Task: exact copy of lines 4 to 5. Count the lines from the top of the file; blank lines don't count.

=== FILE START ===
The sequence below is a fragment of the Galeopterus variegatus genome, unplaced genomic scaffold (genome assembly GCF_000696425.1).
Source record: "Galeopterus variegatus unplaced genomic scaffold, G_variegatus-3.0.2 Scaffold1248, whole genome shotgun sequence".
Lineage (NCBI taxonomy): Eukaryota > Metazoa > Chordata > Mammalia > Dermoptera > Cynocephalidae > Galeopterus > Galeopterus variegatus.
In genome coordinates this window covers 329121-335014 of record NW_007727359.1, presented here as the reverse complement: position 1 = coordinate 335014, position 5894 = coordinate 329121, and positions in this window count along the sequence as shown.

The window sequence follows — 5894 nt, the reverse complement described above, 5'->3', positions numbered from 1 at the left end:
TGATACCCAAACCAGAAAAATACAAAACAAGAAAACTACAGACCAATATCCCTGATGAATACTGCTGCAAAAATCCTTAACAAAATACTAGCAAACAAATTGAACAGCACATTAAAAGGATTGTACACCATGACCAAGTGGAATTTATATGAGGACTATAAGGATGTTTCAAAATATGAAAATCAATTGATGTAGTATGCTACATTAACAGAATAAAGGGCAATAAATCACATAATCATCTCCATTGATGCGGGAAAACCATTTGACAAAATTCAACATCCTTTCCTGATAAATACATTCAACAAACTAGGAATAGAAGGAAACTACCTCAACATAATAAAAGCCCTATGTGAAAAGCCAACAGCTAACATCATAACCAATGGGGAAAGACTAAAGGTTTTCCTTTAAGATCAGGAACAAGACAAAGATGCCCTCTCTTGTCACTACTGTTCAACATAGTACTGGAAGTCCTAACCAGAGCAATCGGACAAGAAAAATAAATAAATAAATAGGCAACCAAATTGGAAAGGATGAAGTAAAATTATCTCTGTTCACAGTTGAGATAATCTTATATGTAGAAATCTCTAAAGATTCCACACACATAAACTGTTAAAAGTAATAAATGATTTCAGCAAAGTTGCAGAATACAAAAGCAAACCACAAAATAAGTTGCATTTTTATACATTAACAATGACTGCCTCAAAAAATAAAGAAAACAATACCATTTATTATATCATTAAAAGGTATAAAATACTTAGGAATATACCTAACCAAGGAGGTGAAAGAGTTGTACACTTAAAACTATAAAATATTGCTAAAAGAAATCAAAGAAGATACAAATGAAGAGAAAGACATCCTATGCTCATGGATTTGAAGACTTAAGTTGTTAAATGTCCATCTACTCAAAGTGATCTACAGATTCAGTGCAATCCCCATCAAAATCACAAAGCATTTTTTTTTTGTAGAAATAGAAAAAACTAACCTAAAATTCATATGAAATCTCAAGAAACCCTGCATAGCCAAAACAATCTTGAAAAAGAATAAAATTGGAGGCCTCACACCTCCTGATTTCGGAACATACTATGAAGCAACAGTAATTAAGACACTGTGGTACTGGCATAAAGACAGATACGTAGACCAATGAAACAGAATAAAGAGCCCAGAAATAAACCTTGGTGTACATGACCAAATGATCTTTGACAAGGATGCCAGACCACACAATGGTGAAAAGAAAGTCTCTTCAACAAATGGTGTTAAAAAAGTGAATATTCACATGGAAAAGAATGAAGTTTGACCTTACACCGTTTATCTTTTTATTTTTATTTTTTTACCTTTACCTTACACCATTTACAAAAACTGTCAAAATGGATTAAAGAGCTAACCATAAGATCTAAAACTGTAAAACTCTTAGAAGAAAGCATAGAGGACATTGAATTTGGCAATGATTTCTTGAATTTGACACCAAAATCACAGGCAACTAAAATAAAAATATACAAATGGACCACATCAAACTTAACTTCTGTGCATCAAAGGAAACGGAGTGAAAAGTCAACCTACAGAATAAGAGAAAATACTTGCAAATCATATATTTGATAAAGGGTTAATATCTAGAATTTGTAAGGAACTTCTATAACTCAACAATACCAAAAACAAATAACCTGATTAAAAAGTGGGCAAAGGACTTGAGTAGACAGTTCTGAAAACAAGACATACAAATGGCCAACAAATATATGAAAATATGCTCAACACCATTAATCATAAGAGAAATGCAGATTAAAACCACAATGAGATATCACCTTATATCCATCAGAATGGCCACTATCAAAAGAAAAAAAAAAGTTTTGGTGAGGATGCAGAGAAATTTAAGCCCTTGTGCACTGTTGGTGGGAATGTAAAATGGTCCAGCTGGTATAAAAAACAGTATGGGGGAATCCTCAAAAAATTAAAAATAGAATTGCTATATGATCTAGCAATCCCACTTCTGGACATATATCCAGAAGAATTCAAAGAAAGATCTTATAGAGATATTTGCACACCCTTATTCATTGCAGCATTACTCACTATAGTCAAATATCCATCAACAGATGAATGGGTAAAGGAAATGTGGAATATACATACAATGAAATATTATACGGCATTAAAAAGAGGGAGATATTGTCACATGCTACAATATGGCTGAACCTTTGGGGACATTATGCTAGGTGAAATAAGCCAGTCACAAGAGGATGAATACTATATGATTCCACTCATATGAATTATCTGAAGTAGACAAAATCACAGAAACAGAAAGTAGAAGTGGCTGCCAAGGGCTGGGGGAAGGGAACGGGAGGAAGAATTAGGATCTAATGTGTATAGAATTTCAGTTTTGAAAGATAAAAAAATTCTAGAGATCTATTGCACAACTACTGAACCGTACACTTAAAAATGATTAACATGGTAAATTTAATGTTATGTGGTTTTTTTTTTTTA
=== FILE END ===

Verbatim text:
In genome coordinates this window covers 329121-335014 of record NW_007727359.1, presented here as the reverse complement: position 1 = coordinate 335014, position 5894 = coordinate 329121, and positions in this window count along the sequence as shown.

The window sequence follows — 5894 nt, the reverse complement described above, 5'->3', positions numbered from 1 at the left end: